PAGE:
From the beginning, I have argued that Calexit ought to be led by a native Californian – someone who was born and raised under our bear flag.
From the beginning, I have pointed out the trouble I bring to the table with my political background and my history in Russia, a country I have grown to love.
For most of our campaign, there simply had not been another person ready, able, and willing to make the personal, professional, and financial sacrifices that were necessary to grow this movement from a one-man show nobody had ever heard of to the internationally-known political movement it is today.
If nothing else, the California Independence Campaign under my direction has accomplished that successfully, for the message of our campaign has reached most countries and virtually every continent on this planet.
Under my direction, the California Independence Campaign has shifted the public discourse on the topic of secession in the United States. Prior to our campaign, it was generally believed that secession was outright unconstitutional. Today, more people than ever understand that statement comes with an asterisk. The asterisk is that secession is constitutional with the “consent of the states.” What consent of the state means is yet to be determined.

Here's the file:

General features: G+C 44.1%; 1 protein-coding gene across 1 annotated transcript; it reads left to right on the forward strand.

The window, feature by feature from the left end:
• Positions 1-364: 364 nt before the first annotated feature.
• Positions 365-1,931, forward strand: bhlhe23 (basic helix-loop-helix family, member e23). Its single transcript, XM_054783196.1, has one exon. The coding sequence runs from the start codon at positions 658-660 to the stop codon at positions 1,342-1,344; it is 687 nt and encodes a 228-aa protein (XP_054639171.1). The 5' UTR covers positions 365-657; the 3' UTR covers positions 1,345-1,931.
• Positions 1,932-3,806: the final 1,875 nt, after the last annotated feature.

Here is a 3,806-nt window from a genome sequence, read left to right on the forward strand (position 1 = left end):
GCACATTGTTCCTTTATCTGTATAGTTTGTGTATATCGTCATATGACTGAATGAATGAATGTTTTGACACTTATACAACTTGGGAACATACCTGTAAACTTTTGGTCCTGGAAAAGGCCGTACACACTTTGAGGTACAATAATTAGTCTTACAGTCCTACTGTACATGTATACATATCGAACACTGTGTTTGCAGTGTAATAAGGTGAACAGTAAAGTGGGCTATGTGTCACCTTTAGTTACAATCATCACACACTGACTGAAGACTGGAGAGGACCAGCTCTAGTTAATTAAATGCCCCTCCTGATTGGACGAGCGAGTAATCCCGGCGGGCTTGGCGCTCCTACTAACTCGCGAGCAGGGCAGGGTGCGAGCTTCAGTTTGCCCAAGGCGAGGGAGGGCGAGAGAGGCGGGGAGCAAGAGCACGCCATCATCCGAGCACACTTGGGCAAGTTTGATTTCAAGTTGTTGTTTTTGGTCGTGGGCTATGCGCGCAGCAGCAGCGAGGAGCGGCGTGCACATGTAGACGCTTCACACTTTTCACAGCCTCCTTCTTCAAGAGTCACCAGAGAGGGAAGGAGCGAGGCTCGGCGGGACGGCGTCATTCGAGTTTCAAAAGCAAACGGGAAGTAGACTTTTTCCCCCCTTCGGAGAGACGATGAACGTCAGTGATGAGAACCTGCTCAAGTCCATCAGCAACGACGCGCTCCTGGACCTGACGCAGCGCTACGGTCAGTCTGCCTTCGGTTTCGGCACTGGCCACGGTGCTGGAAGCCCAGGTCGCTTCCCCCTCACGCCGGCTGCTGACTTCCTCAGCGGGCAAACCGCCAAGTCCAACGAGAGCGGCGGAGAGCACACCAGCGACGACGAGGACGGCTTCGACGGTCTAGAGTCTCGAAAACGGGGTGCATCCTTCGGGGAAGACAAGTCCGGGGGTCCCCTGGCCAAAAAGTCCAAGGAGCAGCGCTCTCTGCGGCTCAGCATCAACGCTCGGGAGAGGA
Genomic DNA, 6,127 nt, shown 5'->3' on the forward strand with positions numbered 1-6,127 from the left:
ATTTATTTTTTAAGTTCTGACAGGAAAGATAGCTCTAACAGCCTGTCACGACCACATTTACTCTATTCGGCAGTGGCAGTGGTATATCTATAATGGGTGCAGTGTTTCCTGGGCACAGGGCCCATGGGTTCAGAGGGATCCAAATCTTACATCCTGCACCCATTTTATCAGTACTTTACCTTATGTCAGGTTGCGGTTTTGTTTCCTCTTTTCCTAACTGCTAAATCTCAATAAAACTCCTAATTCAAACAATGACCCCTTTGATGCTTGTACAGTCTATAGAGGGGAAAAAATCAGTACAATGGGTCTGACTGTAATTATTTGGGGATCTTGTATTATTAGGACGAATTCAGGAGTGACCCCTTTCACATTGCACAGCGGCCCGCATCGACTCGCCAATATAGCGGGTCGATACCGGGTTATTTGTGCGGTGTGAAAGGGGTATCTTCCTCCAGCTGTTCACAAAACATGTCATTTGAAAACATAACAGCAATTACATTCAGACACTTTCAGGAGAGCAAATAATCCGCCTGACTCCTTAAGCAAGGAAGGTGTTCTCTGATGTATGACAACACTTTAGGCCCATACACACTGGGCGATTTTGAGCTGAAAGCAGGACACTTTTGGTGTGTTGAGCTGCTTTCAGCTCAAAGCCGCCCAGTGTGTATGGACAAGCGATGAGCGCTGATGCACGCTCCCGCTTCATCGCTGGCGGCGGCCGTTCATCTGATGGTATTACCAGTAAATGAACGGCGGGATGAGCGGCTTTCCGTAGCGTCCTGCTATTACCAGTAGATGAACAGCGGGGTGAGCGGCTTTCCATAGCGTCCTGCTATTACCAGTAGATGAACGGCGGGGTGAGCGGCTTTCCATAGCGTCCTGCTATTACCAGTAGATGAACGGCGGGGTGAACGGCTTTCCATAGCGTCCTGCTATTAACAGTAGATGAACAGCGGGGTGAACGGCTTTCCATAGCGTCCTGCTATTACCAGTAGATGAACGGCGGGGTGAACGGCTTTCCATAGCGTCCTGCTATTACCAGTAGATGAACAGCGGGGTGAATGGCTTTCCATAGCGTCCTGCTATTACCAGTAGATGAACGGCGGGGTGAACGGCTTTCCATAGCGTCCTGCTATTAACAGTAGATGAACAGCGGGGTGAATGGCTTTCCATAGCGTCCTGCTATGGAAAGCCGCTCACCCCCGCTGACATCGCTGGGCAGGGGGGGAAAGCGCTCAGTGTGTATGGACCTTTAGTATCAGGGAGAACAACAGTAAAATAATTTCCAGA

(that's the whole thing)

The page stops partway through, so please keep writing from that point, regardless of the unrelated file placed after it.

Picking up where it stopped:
If nothing else, the California Independence Campaign under my direction has cleared a narrow path to a legal and peaceful secession of California from the American Union – a path that most in this country had at worst, denied existed, or at best, merely overlooked.
Today I remain proud of the great work we have together accomplished from demonstrating Californians are open to a discussion of independence, that the people of the world are intrigued by that dream, and that that dream can be realized if only the people shall say so. That is why a referendum on independence must be the starting point on any journey to independence.
Throughout this campaign, I have followed the personal philosophy that I am a Californian first and foremost, and that my claim to being an American is the same claim that could be made by the other inhabitants of North and South America because we are all Americans.
Throughout this campaign, I have been primarily motivated by a personal struggle I have had with the United States government since 2012. That personal struggle revolved around the immigration status of my wife, a foreign national who I brought to the United States to live believing at the time that it was the best country in the world. For years, our marriage suffered as politicians in Washington argued and bickered about immigration reform while the American people expressed their anti-immigrant xenophobia.
For years, our family, like so many other families in California, suffered without the relief of comprehensive immigration reform. Unable to work, study, or travel internationally, and forced to live each day with the possibility of deportation, my wife was forced to live in the shadows. At times, it was difficult for me to even look at her, ashamed for what I had done, putting her in that situation, simply by bringing her to this country.